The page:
COVID-19 called for a recess to every aspect of daily life, and the court room was no exception.
Following the pandemic, the Hillsdale County Circuit Court was forced to close its doors to the public for months and adapt to a new pace while moving certain cases to a later date.
Hillsdale courts are just one example of a nationwide shutdown that forced the courts to move to a virtual setting.
While attorneys, clients and court staff were adapting to the changes not everyone felt the alternative communication outlets had the same impact a normal courtroom experience would provide.
Brendan Sanger, an attorney with 24 years of private practice experience, said he acknowledges the benefits technological advancements provided during this experience, “but also, we need to get back to having, in person trials, so Judges and juries, can see and hear parties and witnesses firsthand, because that’s always more powerful than someone over the phone.”
Sanger said that business slowed down for a while to the point where he was only getting calls for two or three potential clients per day.
As for the clients he defended, Sanger said, “With the shutdown, clients were not able to come to my office, so people called, however, we were shut out of the courts for a good period of time, because the courts were either closed or made it nearly impossible to access the courthouse.”
Sanger said he believes attorneys are an essential part of society.
“I believe lawyers are always essential because we’re the ones that are trusted to protect those that can’t protect themselves within the legal structures of society,” said Sanger.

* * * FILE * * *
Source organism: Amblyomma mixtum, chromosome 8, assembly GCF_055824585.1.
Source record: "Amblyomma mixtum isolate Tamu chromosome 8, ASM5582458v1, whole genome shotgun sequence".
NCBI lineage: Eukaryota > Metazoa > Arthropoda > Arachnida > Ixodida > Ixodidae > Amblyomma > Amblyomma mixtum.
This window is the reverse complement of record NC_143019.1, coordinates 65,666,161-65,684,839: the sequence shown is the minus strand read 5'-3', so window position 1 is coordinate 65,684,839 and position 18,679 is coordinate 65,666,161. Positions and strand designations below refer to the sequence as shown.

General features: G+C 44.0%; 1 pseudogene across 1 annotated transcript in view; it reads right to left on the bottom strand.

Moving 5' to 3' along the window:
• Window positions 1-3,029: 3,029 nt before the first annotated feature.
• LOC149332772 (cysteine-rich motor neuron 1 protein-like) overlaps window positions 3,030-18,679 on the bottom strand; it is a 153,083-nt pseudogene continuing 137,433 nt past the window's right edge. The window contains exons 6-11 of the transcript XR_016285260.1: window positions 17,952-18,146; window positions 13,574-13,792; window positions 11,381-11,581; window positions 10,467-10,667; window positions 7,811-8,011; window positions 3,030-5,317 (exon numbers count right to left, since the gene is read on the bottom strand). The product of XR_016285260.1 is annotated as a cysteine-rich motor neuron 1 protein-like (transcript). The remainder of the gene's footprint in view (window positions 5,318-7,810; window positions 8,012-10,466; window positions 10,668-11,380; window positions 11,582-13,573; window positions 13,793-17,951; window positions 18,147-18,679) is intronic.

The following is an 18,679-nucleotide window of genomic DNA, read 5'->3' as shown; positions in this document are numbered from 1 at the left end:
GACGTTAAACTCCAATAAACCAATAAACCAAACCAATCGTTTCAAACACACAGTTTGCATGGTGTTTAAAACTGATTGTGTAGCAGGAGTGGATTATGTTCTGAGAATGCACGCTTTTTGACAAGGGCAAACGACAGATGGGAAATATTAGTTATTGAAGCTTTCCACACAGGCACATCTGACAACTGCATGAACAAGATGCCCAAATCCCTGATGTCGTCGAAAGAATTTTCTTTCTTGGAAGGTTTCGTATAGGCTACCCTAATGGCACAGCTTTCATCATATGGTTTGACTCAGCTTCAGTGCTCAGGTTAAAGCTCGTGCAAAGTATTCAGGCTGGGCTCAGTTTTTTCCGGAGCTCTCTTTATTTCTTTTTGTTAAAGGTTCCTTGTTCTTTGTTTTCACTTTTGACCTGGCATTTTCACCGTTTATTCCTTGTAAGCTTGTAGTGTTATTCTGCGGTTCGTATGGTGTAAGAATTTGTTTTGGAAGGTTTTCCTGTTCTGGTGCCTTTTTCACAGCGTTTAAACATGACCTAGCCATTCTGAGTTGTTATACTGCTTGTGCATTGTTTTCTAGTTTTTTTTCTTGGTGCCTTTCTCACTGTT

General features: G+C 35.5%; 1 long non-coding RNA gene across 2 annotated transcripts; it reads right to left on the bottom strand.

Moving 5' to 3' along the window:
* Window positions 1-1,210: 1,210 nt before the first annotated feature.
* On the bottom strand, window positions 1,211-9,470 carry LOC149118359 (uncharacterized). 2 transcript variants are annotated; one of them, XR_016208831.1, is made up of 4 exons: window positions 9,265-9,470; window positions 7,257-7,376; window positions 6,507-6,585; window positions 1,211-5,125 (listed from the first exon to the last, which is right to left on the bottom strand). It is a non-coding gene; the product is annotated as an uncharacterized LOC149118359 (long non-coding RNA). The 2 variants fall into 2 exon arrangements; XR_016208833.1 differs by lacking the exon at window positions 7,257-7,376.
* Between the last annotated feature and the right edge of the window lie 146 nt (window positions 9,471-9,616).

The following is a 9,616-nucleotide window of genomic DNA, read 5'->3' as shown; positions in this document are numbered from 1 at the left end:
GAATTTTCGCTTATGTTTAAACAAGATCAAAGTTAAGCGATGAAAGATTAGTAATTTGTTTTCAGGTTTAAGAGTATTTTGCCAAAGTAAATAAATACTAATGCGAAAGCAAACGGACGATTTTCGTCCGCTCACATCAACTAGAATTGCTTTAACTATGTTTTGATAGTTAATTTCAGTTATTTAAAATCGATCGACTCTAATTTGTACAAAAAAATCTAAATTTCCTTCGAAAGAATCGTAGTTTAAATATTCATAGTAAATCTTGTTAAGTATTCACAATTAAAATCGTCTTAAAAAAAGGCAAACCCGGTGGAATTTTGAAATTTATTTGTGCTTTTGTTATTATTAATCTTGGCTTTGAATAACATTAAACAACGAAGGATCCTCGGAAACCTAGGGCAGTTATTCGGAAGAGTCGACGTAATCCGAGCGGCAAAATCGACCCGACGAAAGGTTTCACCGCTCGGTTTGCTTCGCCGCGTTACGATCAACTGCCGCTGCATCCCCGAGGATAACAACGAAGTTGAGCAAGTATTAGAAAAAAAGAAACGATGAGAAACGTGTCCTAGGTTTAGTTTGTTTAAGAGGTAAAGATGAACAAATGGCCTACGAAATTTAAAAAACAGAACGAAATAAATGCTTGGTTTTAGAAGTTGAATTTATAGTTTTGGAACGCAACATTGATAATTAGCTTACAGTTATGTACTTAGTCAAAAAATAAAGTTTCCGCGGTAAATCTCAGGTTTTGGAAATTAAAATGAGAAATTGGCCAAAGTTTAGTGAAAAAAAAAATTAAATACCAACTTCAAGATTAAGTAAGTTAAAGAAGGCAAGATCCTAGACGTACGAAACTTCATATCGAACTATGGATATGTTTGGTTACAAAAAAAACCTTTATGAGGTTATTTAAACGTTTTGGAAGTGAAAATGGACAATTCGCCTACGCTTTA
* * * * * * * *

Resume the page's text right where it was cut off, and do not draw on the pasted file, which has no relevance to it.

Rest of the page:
Sanger said not every case has been treated in the same timely manner.
“The Courts want to hear only essential cases, and some cases have been held in abeyance, and not all the cases are being heard, or acted upon, so people are being denied their right to have their cases heard, and that disturbs me. That’s one of the reasons I’m running for District Court Judge in Hillsdale County right now,” said Sanger.
Circuit Court Administrator Cindy Webb said she tried to prioritize those in custody at the jails, after the courthouse was closed to the public on the first of April.
“If people were in custody at the jail, those [cases] we tried to take care of sooner,” said Webb. “A lot of the other cases where people had bonded out could have been and were adjourned to a later date.”
Webb said that communication via email, Zoom, and telephone was crucial throughout the time that the court was closed to the public, but that they have since opened back up and are working towards a transition to normalcy again.
John Krage, 54, is a bankruptcy attorney and said he hasn’t done any in person court appearances since COVID hit.
“It’s all over the phone or internet, that’s it,” said Krage.
Krage said things slowed way down on his end.
“You don’t have banks and other attorneys suing individuals,” said Krage. “All that slowed down, so the urgency to file slowed down too.”